Monday, May 18, 2020

Another Maldoc Analysis Article

19 May 2020

Recently, I have been dove headfirst into learning about how adversaries utilize the Microsoft binary, MSBuild. When I came across an interesting malicious document that made use of MSBuild in its execution chain, I had to take it apart and see what I could find.

This blog will cover the investigation of the following document:

"home working guidelines.wbk"
SHA256:   BB0FFC8CD1FC4D83510AE0F5D6DE5FA471C49067DD4479307EF5321883660B6F
MD5: 743F9956DAB862CEE41098AFF054BFDA
URL:  https://app.any.run/tasks/41fcc642-2a73-42ab-9e6a-cc7f0d8f3423/



Since the document has already been executed in an analysis environment,  we are provided with a number of indicators (process graph, network communications, etc.). This saves us some time in analyzing the document or setting up a local sandbox environment.

Figure 1

Not much in the way of creativity with the document as shown in Figure 1. However, the embedded object with the extension .lnk, sure is interesting. The actual title of the embedded object is "Home Working Guidelines.doc.lnk".

The document itself is a Word Backup file, hence the .wbk extension. When the option to "Always create backup copy" is selected in Word, these files are automatically created.

Figure 2


Hopefully seeing MSBuild as a child process to Winword.exe piques your interest in just what exactly is going on in this document. Additionally, if you take a look at rundll32.exe in the process graph, you notice the two arrows icons indicating connection to a network.

The sandbox environment has provided us with a great deal of information to get at least an understanding that this document is up to no good. MSBuild may regularly make network connections in certain environments, but being a child process to Microsoft Word definitely calls for further investigation.

My go-to initial tool for analyzing malicious documents is Didier Stevens' oletools. Thinking the document was using OLE as part of its exploitation process, I came up empty handed until I ran the rtfobj tool.

Figure 3


MSBuild is primarily used to assist in the build of .NET applications. Where things get sneaky, is that XML files and C# project files (.csproj) files are executed with ease by this signed application. As you have probably have guessed, an adversary can easily provide malicious C# code within these documents to execute code.

Changing up the previous rtfobj commands slightly, we can extract both the XML file in ID 0, as well as the shortcut file in ID 1.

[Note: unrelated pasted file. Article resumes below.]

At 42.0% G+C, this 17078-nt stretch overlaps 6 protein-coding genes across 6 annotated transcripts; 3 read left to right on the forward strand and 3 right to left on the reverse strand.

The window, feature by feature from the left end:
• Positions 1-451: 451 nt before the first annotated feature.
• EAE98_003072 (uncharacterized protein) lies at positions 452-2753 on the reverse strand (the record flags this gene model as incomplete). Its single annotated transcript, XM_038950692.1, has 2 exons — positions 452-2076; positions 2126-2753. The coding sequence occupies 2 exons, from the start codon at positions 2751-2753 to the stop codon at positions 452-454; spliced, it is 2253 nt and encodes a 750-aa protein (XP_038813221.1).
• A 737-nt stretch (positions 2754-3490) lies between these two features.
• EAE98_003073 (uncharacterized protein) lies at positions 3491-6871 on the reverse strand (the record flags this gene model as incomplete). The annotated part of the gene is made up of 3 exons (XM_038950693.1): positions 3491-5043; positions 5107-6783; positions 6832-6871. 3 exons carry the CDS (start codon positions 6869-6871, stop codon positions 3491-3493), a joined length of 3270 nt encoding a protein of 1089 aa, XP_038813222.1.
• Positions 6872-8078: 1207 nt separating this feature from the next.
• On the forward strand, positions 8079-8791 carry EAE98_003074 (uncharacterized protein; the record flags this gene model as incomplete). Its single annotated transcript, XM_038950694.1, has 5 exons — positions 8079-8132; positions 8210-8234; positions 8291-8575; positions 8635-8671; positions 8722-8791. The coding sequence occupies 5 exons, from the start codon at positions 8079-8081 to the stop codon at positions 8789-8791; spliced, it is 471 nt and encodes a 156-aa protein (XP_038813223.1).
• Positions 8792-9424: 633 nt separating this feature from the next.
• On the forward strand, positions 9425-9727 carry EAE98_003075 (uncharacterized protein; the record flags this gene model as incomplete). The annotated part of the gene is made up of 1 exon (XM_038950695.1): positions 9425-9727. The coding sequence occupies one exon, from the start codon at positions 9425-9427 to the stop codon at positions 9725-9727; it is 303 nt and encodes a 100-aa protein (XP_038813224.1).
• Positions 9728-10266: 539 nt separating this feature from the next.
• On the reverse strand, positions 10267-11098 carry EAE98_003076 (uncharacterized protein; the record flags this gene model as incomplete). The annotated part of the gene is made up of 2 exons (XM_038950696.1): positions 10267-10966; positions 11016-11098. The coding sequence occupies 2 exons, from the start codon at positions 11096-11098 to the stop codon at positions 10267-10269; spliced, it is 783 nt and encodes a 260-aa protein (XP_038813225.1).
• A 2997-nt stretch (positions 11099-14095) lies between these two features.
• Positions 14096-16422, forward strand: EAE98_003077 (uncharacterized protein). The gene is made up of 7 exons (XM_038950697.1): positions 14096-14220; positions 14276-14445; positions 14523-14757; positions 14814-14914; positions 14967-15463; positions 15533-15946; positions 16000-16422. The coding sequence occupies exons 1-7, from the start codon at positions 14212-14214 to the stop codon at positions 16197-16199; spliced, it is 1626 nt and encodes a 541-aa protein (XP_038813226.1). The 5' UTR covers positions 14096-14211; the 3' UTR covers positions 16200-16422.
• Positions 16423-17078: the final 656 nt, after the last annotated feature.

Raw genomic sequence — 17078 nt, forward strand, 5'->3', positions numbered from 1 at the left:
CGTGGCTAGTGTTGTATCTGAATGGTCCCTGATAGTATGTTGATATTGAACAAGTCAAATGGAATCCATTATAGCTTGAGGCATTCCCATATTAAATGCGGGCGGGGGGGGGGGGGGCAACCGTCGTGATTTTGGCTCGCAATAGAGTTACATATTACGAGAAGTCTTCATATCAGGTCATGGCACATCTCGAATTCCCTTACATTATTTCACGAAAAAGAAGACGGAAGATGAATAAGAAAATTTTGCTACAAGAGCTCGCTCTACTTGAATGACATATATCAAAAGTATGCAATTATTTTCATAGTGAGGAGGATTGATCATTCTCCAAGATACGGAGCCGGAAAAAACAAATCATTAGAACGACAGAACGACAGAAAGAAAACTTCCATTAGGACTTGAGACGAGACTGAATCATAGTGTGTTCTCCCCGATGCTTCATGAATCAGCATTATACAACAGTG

Figure 4




Figure 5
There is no surprise when we open the shortcut file properties and see MSBuild being executed. The XML file is quite lengthy, which a good portion is obfuscated. In the interest of time and keeping your attention, let's focus on some of the more interesting part of the code.

A well known trick to execute malicious code in XML, is by utilizing an inline task tag. Depending on what the author's intentions are within the task, a fragment of code can be added to the task and automatically executed upon successful build of the project.

Figure 6


Figure 7

There are repeated calls to kernel32.dll as well as calls to Windows API's regarding processes. This leads me to believe there is some type of injection going on within the code. The huge string of garbled text at var sc32 is roughly ~200 lines itself.

Figure 8

Figure 9
In Figure 8, we can see the initial key and cipher being setup for encryption in addition to rundll32.exe and an execute method on a function. Figure 9 provides even more clues in addition to my assumption that some type of process injection was taking place. The string titled "aUqZUAhapJ" contains what I believe is the hardcoded RC4 passphrase, which is setup in the function below it.

With a possible passphrase in hand, I utilized CyberChef to see what additional output could be extracted from the large obfuscated mess.

Figure 10
Figure 11
The "MZ" header appearing at the top of the semi de-obfuscated code leads me to believe we are dealing with an executable. The abundance of error messages and instructions is also interesting.

Figure 12

Figure 13 
Figure 12 contains more calls to Windows API's, which provides information on what the intentions of the executable were.  Figure 13 contains more API calls, a partial PDB path, and what appears to be shellcode, however this requires additional analysis.

In the sandbox environment, the malware C2 is at do[.]skype[.]com. Upon looking further into the traffic, this domain is hosted through Azure Content Delivery Network. A few Google searches identified that the above site is a well known domain used for domain fronting. Further analysis would be required for a more concrete decision.

I have not tied this malware to a specific malware family or actor, as this was not the intention of the blog post. Even with application allow lists enabled in your environment, MSBuild can easily bypass most detection's. Windows Defender Application Control (WDAC) configured correctly to monitor for MSBuild can successfully stop these attacks. This also comes with a cost depending on your environment, as well that MSBuild comes standard on Windows builds.

This particular document may have been a test run or in the early stages of development, as the sandbox received the C2 connection, but it appears the code ran in a loop and no further exploitation could be identified. In my lab, I found the same to be true regarding executing the XML file. I was able to find logs identifying a MSBuild process walking through the C:\ drive, but nothing else.

In the following blog posts I hope to cover some possible techniques to detect malicious use of MSBuild besides WDAC. In the few tests I have run in my lab, I have had limited success with monitoring ETW, as well as utilizing Sysmon and the Windows Event Logs.

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